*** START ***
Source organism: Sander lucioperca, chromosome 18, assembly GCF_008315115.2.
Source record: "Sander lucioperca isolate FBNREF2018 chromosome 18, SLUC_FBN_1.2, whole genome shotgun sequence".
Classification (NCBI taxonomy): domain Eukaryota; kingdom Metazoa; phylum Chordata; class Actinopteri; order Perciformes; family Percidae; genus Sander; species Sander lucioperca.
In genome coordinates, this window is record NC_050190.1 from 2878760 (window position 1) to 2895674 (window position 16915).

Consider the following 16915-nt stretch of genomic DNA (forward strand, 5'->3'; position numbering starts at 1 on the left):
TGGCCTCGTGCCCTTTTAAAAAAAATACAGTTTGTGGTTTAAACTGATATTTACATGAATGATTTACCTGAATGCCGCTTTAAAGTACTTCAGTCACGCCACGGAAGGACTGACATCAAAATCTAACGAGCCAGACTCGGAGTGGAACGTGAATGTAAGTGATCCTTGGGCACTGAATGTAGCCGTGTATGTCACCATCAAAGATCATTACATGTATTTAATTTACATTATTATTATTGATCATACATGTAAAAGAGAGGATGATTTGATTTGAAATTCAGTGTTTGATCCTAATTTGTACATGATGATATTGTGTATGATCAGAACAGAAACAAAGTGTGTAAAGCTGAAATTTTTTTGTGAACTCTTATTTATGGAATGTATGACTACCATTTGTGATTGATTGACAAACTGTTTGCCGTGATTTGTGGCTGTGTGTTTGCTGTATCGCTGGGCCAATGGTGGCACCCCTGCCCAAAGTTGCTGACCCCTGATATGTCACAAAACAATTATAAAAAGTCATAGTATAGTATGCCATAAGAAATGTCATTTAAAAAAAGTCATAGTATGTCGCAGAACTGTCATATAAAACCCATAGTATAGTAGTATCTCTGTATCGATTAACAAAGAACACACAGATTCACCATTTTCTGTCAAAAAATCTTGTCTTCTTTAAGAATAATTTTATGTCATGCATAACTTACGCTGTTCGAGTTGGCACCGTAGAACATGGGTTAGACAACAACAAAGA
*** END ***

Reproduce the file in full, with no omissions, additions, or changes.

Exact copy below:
Source organism: Sander lucioperca, chromosome 18, assembly GCF_008315115.2.
Source record: "Sander lucioperca isolate FBNREF2018 chromosome 18, SLUC_FBN_1.2, whole genome shotgun sequence".
Classification (NCBI taxonomy): domain Eukaryota; kingdom Metazoa; phylum Chordata; class Actinopteri; order Perciformes; family Percidae; genus Sander; species Sander lucioperca.
In genome coordinates, this window is record NC_050190.1 from 2878760 (window position 1) to 2895674 (window position 16915).

Consider the following 16915-nt stretch of genomic DNA (forward strand, 5'->3'; position numbering starts at 1 on the left):
TGGCCTCGTGCCCTTTTAAAAAAAATACAGTTTGTGGTTTAAACTGATATTTACATGAATGATTTACCTGAATGCCGCTTTAAAGTACTTCAGTCACGCCACGGAAGGACTGACATCAAAATCTAACGAGCCAGACTCGGAGTGGAACGTGAATGTAAGTGATCCTTGGGCACTGAATGTAGCCGTGTATGTCACCATCAAAGATCATTACATGTATTTAATTTACATTATTATTATTGATCATACATGTAAAAGAGAGGATGATTTGATTTGAAATTCAGTGTTTGATCCTAATTTGTACATGATGATATTGTGTATGATCAGAACAGAAACAAAGTGTGTAAAGCTGAAATTTTTTTGTGAACTCTTATTTATGGAATGTATGACTACCATTTGTGATTGATTGACAAACTGTTTGCCGTGATTTGTGGCTGTGTGTTTGCTGTATCGCTGGGCCAATGGTGGCACCCCTGCCCAAAGTTGCTGACCCCTGATATGTCACAAAACAATTATAAAAAGTCATAGTATAGTATGCCATAAGAAATGTCATTTAAAAAAAGTCATAGTATGTCGCAGAACTGTCATATAAAACCCATAGTATAGTAGTATCTCTGTATCGATTAACAAAGAACACACAGATTCACCATTTTCTGTCAAAAAATCTTGTCTTCTTTAAGAATAATTTTATGTCATGCATAACTTACGCTGTTCGAGTTGGCACCGTAGAACATGGGTTAGACAACAACAAAGA